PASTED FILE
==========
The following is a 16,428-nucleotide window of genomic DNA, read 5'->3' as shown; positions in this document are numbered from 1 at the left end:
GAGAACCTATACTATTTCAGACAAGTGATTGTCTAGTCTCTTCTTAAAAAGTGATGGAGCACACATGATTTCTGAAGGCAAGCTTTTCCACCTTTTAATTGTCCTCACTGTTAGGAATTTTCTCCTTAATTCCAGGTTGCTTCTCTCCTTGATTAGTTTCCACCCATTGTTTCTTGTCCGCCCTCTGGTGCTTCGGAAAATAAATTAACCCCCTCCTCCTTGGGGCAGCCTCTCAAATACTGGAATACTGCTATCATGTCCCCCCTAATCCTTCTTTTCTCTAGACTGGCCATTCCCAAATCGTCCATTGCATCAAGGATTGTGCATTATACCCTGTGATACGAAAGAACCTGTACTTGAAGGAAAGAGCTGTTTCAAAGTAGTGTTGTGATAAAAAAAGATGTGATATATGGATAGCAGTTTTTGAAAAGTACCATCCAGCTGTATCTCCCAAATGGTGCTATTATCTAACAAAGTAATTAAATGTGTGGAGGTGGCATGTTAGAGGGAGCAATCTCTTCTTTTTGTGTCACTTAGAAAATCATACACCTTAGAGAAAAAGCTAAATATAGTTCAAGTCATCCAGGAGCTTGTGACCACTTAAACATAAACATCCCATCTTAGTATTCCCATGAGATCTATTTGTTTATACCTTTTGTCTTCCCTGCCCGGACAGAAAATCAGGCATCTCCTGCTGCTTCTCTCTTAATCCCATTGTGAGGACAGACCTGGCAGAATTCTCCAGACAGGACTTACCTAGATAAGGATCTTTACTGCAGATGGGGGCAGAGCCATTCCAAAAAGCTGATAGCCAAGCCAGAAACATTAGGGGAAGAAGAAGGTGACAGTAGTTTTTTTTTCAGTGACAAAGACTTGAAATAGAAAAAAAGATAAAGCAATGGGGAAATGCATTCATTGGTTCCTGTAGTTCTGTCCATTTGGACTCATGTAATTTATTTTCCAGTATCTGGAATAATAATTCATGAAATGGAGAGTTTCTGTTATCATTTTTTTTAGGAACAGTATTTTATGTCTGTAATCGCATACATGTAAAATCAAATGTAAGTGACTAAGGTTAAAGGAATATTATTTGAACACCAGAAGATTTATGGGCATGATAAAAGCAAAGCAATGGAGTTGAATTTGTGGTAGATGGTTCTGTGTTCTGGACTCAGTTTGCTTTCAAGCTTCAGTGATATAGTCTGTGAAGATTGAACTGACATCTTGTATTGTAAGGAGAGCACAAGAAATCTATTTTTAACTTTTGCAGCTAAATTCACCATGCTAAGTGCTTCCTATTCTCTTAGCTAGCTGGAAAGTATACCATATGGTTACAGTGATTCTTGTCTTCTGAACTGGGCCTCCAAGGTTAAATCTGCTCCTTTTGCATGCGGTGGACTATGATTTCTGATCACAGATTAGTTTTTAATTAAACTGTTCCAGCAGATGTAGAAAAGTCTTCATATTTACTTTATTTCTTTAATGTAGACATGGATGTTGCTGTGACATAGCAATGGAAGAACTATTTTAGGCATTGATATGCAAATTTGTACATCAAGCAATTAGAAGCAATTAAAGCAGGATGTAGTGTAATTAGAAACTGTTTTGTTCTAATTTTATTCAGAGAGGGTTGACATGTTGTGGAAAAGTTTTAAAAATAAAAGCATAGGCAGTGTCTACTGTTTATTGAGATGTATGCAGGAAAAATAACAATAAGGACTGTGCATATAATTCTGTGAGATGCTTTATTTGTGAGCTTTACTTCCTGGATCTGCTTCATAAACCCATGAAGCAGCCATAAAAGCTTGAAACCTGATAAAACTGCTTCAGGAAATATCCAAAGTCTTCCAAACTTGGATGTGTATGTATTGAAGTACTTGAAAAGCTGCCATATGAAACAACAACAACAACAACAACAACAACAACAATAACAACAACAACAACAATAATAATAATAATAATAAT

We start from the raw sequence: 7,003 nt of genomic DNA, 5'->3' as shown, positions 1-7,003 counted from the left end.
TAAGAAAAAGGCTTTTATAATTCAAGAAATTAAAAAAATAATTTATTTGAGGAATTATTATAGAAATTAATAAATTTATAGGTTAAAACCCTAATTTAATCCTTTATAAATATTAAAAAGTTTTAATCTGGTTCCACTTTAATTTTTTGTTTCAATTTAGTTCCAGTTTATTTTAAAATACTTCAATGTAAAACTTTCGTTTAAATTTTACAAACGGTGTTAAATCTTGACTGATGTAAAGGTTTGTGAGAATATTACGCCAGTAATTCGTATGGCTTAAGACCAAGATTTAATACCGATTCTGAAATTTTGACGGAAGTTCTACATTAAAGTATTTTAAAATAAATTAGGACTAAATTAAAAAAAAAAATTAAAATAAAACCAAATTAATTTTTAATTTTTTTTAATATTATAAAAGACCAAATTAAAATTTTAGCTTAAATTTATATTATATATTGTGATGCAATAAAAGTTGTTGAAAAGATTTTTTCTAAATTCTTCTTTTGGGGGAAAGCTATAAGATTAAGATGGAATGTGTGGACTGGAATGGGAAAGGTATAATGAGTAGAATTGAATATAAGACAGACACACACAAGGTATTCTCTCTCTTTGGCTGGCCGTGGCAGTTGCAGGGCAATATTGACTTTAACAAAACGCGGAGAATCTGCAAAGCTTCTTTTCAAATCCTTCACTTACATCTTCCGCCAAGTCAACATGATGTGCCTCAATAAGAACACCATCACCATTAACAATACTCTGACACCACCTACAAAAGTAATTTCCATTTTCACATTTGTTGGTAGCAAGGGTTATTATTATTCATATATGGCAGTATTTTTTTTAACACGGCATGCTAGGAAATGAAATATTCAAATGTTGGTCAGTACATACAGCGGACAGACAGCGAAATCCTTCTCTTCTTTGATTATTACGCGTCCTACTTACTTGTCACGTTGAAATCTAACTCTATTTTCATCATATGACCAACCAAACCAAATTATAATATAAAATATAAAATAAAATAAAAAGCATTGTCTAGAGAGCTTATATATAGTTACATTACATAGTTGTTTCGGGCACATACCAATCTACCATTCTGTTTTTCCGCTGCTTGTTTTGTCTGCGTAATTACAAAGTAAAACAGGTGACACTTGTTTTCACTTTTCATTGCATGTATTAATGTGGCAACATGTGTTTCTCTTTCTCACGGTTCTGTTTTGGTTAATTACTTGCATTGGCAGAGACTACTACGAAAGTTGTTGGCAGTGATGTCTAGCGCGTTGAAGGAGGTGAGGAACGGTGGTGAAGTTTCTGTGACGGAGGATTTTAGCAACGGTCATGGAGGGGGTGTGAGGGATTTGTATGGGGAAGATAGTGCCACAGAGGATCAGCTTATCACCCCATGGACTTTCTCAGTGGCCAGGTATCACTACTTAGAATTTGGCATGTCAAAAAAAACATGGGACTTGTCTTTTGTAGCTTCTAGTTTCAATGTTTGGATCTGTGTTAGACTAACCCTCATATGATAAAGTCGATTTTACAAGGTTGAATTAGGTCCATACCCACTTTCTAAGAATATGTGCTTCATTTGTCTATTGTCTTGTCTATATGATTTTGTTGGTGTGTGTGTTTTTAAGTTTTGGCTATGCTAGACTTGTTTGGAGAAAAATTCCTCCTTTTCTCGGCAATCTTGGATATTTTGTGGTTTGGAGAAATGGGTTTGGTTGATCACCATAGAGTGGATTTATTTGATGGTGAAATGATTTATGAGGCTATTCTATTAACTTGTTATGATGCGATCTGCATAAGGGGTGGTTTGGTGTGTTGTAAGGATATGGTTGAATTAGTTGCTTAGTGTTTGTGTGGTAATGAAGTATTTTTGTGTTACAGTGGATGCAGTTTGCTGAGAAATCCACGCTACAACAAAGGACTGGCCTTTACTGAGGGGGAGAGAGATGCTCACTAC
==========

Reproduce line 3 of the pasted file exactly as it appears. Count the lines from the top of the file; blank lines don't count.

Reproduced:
We start from the raw sequence: 7,003 nt of genomic DNA, 5'->3' as shown, positions 1-7,003 counted from the left end.